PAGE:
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Public Square Historic District


The Public Square Historic District was listed on the National Register of Historic Places in 1984. Portions of the content on this web page were adapted from a copy of the original nomination document. [1] Adaptation copyright © 2009, The Gombach Group.

Description

The Public Square Historic District is comprised of 66 properties in the central business district of Watertown, New York. (There are 64 buildings, one monument and one village green with two contributing features. There are no outbuildings in the Public Square Historic District. Five of the buildings are non-contributing, yielding a total of 63 contributing components in the district.) The boundaries encompass the city's only concentration of intact historic commercial architecture and Public Square, a village green created in 1805, five years after the community was settled in 1800. Landscaped in 1855, Public Square remains the visual focus of the older commercial areas which surround it. One religious structure, one industrial building and several civic structures are also included. Together, the relatively sophisticated, finely crafted buildings reflect Watertown's present and historic prominence as the commercial and industrial center of the region.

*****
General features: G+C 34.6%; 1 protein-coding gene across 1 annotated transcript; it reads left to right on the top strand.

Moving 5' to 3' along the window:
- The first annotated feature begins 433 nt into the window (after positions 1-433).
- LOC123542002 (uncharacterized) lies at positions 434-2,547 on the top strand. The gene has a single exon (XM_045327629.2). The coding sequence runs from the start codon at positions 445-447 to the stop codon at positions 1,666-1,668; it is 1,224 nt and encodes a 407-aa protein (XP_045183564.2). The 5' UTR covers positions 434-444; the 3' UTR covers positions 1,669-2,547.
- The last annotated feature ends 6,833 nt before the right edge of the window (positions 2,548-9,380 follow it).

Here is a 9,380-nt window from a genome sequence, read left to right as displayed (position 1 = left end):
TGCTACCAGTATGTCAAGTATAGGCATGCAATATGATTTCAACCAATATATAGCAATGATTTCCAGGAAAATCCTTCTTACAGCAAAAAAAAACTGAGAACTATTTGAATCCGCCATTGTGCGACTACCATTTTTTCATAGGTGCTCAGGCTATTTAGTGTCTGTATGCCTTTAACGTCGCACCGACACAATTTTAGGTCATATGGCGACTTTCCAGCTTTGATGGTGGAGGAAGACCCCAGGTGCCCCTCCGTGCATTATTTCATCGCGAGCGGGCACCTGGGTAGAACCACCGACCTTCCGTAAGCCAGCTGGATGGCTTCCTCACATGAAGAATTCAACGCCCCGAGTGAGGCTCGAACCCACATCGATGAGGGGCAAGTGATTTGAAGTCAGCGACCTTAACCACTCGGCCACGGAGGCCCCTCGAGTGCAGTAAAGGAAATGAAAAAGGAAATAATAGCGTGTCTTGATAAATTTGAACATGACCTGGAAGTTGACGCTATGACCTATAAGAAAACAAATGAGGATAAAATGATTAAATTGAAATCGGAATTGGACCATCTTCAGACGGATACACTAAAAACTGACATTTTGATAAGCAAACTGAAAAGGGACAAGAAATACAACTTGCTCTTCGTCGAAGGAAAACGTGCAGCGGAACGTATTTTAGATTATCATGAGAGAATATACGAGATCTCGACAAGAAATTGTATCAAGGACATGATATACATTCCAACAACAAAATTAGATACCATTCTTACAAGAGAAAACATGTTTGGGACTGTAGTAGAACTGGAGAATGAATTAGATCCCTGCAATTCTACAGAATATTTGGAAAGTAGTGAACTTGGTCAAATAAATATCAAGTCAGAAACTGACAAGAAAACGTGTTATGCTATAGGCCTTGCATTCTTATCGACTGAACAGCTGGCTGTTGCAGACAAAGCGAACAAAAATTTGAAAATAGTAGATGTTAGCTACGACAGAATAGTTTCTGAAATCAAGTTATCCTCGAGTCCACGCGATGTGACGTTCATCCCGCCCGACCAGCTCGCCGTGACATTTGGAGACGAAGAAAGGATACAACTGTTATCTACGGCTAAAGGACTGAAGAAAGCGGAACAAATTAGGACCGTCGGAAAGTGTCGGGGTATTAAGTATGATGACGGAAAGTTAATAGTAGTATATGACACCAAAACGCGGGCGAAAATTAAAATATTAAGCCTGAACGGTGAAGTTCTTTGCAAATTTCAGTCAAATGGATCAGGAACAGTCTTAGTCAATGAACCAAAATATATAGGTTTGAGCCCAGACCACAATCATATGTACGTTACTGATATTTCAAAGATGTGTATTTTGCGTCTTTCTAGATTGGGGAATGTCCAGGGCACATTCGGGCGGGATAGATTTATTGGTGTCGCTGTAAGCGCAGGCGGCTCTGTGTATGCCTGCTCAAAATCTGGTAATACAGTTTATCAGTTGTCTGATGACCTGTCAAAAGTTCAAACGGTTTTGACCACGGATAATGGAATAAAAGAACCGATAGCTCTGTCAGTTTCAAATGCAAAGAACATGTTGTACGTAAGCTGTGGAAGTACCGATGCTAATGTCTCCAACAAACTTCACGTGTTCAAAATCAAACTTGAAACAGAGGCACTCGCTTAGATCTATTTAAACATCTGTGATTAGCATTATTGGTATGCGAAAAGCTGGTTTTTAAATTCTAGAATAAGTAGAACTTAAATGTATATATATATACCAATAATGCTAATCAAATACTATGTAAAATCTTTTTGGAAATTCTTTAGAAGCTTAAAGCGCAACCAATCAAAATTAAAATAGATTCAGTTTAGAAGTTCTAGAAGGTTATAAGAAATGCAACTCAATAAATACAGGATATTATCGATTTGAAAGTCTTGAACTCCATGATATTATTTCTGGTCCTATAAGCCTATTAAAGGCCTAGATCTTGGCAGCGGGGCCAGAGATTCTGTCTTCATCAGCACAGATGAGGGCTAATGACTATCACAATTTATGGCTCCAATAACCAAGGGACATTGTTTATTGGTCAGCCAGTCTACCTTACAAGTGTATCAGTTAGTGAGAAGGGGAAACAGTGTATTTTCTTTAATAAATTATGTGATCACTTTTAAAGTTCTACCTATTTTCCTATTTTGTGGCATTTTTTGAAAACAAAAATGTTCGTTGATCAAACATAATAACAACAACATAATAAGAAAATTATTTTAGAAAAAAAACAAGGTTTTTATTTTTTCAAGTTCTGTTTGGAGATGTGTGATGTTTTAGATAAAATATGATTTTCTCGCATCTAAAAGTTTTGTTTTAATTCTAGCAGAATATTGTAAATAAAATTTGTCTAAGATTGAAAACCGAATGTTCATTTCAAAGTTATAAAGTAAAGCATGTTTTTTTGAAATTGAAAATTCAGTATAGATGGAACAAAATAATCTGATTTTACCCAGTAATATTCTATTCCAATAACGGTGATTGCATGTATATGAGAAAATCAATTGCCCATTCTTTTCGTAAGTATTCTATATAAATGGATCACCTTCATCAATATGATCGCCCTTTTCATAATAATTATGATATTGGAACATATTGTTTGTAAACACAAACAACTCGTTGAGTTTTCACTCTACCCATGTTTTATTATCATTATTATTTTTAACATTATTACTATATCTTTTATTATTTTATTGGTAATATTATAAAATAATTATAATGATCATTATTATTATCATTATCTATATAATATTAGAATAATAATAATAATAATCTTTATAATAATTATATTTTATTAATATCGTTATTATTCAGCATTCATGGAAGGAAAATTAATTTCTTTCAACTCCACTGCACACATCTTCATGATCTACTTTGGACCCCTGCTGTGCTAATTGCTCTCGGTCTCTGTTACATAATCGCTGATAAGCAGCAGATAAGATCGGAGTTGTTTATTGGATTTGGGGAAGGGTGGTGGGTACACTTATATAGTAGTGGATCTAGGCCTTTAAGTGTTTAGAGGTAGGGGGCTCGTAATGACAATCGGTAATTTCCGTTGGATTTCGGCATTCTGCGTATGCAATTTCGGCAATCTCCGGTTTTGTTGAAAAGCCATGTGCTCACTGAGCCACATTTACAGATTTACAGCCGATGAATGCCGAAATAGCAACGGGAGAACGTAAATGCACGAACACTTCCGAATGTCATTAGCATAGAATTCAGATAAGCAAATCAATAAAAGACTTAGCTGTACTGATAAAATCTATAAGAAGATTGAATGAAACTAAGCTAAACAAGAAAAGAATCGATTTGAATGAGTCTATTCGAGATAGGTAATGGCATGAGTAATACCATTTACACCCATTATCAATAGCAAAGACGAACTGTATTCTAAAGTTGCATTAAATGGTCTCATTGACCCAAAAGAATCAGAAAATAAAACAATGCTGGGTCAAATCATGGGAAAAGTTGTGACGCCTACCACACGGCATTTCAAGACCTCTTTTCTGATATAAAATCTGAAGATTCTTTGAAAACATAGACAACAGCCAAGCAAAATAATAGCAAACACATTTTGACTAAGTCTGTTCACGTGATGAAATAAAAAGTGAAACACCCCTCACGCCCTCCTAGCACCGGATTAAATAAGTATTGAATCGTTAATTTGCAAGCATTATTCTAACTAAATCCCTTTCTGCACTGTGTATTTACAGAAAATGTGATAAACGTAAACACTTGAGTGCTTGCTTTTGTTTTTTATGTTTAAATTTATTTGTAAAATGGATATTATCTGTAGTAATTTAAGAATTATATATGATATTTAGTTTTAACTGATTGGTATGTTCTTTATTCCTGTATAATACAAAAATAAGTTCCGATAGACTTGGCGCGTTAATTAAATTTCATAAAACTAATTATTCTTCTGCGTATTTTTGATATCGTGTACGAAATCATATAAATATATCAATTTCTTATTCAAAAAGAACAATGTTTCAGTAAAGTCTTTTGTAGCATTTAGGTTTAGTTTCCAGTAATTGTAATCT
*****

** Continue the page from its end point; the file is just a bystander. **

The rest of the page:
The boundaries of the Public Square Historic District were drawn to include those intact period buildings on Public Square and its feeder streets, Arsenal, Court, Franklin, State and Washington. The predominantly commercial and/or industrial neighborhoods surrounding the Public Square Historic District are characterized by modern intrusions and extensively altered historic structures. Urban renewal efforts have also compromised the historic integrity of sections of the downtown business district; these areas, most notably the large triangular wedge of land on the south side of Court Street and the north side of Arsenal Street, have been excluded from the Public Square Historic District.